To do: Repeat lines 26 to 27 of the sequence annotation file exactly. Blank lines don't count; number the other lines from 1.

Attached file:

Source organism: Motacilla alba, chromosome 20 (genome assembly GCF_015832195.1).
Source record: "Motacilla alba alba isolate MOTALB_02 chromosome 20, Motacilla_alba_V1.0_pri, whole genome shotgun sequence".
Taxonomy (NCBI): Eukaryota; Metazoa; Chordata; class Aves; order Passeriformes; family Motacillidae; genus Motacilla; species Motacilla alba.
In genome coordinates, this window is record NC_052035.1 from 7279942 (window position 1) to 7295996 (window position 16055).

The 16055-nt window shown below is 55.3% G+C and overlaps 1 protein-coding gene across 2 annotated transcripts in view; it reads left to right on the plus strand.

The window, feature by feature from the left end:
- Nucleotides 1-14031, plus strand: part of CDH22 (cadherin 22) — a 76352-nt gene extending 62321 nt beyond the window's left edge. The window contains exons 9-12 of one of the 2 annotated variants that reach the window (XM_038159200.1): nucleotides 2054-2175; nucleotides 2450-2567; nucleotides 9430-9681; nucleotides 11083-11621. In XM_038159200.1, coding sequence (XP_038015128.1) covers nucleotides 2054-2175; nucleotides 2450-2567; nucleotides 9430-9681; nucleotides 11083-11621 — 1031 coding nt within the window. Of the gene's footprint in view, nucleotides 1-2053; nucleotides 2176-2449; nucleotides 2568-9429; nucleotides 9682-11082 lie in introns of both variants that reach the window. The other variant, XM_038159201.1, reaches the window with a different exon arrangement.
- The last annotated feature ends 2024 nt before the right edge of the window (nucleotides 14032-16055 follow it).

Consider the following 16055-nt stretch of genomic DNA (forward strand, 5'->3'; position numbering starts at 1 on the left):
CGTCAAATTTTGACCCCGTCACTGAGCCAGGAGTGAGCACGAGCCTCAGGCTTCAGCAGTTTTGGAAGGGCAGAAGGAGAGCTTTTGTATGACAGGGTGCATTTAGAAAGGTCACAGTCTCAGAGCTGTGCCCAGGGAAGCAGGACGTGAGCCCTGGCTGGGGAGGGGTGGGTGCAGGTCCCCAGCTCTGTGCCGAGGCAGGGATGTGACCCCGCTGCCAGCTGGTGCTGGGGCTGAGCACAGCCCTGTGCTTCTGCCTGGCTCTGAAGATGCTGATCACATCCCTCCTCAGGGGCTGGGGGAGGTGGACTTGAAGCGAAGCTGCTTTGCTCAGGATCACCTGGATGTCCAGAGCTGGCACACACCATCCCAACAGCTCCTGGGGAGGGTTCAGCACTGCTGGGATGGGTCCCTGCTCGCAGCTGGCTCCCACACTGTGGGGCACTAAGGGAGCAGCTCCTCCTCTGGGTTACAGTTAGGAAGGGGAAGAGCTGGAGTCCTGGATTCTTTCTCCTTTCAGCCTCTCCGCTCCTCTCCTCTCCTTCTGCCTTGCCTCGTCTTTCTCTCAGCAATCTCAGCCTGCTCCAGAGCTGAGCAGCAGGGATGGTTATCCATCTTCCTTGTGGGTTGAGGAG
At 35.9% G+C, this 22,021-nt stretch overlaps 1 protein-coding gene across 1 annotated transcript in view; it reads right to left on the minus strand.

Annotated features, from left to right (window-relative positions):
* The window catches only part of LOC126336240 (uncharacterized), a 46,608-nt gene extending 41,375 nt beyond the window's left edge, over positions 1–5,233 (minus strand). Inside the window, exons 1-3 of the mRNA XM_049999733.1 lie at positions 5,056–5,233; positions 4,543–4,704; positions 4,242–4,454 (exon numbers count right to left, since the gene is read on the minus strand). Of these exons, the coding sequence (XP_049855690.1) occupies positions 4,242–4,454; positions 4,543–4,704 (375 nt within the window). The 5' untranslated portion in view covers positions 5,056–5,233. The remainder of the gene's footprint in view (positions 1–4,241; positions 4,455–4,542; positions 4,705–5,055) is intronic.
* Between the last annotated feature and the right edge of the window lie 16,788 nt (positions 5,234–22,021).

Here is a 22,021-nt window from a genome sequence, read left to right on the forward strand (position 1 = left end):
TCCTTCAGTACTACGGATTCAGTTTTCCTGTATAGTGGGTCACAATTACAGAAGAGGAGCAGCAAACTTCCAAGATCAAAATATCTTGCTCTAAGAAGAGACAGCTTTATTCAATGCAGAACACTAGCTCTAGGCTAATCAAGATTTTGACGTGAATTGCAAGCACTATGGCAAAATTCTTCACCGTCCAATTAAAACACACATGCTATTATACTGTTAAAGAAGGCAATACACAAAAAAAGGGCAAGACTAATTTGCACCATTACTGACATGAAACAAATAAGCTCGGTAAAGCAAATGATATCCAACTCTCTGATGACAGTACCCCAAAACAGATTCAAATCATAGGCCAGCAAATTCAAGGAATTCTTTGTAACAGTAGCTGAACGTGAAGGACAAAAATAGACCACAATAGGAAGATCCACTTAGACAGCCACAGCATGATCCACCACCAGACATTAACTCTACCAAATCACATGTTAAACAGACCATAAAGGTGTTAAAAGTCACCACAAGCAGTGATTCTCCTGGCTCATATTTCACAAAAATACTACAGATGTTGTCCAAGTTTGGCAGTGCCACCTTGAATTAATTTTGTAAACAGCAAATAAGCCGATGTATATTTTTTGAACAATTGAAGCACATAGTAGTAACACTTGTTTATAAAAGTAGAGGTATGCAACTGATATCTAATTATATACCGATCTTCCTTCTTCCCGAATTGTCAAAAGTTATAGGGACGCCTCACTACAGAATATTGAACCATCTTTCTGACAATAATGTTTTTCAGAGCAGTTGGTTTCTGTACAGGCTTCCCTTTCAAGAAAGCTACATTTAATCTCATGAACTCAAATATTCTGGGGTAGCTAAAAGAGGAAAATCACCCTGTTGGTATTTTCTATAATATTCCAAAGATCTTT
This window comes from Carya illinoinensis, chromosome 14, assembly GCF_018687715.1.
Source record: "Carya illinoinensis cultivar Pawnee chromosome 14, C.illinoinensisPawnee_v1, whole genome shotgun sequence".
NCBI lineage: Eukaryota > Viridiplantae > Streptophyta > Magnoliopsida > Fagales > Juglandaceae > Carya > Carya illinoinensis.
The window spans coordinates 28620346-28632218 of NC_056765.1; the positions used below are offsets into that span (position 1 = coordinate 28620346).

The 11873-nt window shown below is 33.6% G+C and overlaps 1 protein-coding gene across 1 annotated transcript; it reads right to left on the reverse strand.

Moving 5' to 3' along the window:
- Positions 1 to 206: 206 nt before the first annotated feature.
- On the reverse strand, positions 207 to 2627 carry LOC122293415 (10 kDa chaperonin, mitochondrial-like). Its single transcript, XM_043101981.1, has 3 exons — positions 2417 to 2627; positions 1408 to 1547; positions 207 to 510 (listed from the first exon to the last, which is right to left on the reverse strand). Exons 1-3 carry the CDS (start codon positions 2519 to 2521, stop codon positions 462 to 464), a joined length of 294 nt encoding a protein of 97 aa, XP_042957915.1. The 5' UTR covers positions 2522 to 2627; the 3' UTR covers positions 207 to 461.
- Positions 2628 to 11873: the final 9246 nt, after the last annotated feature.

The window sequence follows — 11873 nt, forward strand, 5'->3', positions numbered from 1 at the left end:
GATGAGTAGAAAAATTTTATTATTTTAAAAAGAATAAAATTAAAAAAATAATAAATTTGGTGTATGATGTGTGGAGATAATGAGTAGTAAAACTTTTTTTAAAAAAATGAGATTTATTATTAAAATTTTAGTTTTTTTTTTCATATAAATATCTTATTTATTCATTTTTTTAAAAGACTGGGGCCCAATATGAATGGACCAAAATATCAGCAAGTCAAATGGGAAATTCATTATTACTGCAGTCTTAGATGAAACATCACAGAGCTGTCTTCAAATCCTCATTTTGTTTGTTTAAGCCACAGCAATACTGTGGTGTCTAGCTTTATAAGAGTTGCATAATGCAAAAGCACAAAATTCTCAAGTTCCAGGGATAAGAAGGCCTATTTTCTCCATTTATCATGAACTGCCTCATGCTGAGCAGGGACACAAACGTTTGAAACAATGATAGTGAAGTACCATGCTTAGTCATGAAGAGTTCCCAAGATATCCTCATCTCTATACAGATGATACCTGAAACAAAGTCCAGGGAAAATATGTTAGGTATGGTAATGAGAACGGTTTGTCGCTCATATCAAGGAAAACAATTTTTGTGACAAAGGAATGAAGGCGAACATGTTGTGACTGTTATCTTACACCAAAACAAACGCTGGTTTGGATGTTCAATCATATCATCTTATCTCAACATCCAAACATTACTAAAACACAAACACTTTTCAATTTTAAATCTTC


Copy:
The window sequence follows — 11873 nt, forward strand, 5'->3', positions numbered from 1 at the left end:
GATGAGTAGAAAAATTTTATTATTTTAAAAAGAATAAAATTAAAAAAATAATAAATTTGGTGTATGATGTGTGGAGATAATGAGTAGTAAAACTTTTTTTAAAAAAATGAGATTTATTATTAAAATTTTAGTTTTTTTTTTCATATAAATATCTTATTTATTCATTTTTTTAAAAGACTGGGGCCCAATATGAATGGACCAAAATATCAGCAAGTCAAATGGGAAATTCATTATTACTGCAGTCTTAGATGAAACATCACAGAGCTGTCTTCAAATCCTCATTTTGTTTGTTTAAGCCACAGCAATACTGTGGTGTCTAGCTTTATAAGAGTTGCATAATGCAAAAGCACAAAATTCTCAAGTTCCAGGGATAAGAAGGCCTATTTTCTCCATTTATCATGAACTGCCTCATGCTGAGCAGGGACACAAACGTTTGAAACAATGATAGTGAAGTACCATGCTTAGTCATGAAGAGTTCCCAAGATATCCTCATCTCTATACAGATGATACCTGAAACAAAGTCCAGGGAAAATATGTTAGGTATGGTAATGAGAACGGTTTGTCGCTCATATCAAGGAAAACAATTTTTGTGACAAAGGAATGAAGGCGAACATGTTGTGACTGTTATCTTACACCAAAACAAACGCTGGTTTGGATGTTCAATCATATCATCTTATCTCAACATCCAAACATTACTAAAACACAAACACTTTTCAATTTTAAATCTTC